6
If the initial problem is that the chain won't shift onto the smallest rear gear, begin by turning the right (or lower) adjustment screw counterclockwise a quarter turn. Shift through the gears to test.

7
If the chain still won't go onto the smallest rear gear, shift the chain to the largest rear gear. Turn the left (or upper) adjustment screw clockwise as far as possible before the chain begins to click or rattle. Shift through all the gears to test.

8
Follow steps 1 through 7 for the front derailleur, which operates on exactly the same mechanism as the rear derailleur (you still lift the rear wheel in step 1). There are two side-by-side adjusting screws that control alignment.
If otherwise,
Tighten the high gear screw, the one that hits a cam when you shift to the smallest sprocket, until you can no longer shift into high gear. Put the shifter in high gear position and while turning the pedals, unscrew the high gear screw until the system engages high gear again. Shift between high gear and the second smallest several times, backing the screw out a little more, just until the derailleur shifts smoothly.

2. Tighten the low gear screw until you no longer get first gear. Repeat the process for this low gear limit - back the screw out just until the bike shifts smoothly from the second largest to the largest sprocket.

3. If you cannot engage high or low gear, or if the above technique does not work for high or low gear, the cable may be improperly adjusted.
Shift into high gear and push the shifter all the way to the end of its travel. Loosen the cable inner wire anchor bolt. That's the bolt with a hole through which the derailleur control wire is clamped. Pull the slack out of the wire, and retighten the anchor bolt.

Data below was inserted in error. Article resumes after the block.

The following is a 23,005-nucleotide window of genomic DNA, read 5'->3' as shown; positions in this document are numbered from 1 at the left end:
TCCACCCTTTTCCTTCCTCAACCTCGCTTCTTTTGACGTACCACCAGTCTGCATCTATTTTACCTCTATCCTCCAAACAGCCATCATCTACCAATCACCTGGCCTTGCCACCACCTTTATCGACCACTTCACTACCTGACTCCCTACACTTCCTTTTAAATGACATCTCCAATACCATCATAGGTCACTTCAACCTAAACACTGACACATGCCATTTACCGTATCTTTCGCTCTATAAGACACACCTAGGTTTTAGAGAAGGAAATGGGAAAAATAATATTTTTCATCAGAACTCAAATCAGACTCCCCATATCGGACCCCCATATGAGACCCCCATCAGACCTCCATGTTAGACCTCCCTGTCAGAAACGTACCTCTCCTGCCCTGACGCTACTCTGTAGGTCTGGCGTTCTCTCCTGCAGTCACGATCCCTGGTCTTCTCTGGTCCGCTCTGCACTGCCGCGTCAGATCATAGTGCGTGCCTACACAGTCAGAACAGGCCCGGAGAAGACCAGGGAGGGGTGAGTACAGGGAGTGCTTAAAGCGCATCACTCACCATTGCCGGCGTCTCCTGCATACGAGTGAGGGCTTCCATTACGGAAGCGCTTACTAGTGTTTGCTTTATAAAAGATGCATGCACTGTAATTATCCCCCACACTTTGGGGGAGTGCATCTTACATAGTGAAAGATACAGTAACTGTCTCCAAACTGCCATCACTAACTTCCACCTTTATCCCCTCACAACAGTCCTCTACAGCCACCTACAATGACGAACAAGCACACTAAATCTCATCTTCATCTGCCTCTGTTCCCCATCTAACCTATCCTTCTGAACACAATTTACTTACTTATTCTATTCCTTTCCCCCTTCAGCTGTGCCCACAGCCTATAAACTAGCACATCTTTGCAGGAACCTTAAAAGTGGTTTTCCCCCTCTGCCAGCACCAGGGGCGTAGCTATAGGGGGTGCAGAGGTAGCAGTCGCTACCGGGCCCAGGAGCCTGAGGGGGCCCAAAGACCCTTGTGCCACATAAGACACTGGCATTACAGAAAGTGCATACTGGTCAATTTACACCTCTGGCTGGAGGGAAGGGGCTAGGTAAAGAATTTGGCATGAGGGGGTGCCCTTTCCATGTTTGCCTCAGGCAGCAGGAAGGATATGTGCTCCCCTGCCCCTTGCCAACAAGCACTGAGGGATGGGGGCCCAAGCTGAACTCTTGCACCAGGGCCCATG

If your bike has index shifting, you'll find an adjusting barrel either at the derailleur or the shifter. The adjusting barrel is a hollow screw at which the cable outer housing stops, but which the inner wire continues through. Fine adjust the cable tension by turning the adjusting barrel until the clicks on the shifter correspond with proper shifting at the derailleur.

If your bicycle does not engage high gear, or is slow to engage high gear, even though properly adjusted, the cable is probably the culprit. Replace the sticky or rusted cable, and the problem will usually go away.

If you have done everything right, but the bicycle does not shift reliably, the most common reason is that the chain and freewheel are too worn to work properly. If you replace one, you must replace both. A new chain on an old freewheel or visa versa usually skips, and the new part wears out very quickly.